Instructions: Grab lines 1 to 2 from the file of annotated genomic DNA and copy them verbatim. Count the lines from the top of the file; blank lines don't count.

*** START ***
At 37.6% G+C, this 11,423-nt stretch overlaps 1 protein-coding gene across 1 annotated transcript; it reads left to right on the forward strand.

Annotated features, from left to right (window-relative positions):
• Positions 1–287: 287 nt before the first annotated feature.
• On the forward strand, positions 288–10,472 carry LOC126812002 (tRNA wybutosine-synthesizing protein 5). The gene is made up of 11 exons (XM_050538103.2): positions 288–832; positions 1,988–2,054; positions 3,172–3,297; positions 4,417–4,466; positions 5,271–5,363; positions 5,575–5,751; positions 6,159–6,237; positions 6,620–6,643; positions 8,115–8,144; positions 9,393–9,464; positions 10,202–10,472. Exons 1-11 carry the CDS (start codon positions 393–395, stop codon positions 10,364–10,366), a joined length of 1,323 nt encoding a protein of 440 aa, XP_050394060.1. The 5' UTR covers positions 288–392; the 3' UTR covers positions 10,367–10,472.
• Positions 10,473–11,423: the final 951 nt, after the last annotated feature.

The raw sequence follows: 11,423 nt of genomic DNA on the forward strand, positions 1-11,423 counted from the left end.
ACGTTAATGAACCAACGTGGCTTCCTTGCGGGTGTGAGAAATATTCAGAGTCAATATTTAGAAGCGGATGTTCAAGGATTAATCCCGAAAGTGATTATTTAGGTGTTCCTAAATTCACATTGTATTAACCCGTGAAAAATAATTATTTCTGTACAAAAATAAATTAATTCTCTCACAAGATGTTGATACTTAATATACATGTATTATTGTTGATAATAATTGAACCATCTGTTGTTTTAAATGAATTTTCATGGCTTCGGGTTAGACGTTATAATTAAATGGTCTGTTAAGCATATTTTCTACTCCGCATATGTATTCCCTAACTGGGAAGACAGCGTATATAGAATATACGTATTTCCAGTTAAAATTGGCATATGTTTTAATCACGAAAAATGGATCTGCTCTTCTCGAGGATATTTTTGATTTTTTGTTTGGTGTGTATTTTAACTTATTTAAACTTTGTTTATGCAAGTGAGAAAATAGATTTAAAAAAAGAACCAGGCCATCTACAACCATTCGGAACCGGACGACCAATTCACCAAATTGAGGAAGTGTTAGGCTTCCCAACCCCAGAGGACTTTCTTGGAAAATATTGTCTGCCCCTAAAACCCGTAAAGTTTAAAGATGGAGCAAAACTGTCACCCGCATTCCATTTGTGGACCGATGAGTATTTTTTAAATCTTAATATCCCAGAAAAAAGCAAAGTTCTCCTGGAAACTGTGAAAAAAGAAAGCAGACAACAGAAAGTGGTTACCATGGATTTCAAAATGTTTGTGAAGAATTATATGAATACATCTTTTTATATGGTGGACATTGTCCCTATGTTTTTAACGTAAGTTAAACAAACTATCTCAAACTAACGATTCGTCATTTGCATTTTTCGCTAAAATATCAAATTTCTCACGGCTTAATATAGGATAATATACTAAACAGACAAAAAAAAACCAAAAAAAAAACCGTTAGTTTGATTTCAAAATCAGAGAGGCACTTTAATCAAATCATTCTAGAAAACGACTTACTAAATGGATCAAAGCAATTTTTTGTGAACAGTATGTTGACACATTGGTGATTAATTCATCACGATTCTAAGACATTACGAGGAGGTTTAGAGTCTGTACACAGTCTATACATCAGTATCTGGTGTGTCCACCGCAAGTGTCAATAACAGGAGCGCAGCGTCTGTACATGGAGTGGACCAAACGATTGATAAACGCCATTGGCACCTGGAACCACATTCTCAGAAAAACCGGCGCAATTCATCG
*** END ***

At 37.6% G+C, this 11,423-nt stretch overlaps 1 protein-coding gene across 1 annotated transcript; it reads left to right on the forward strand.

Annotated features, from left to right (window-relative positions):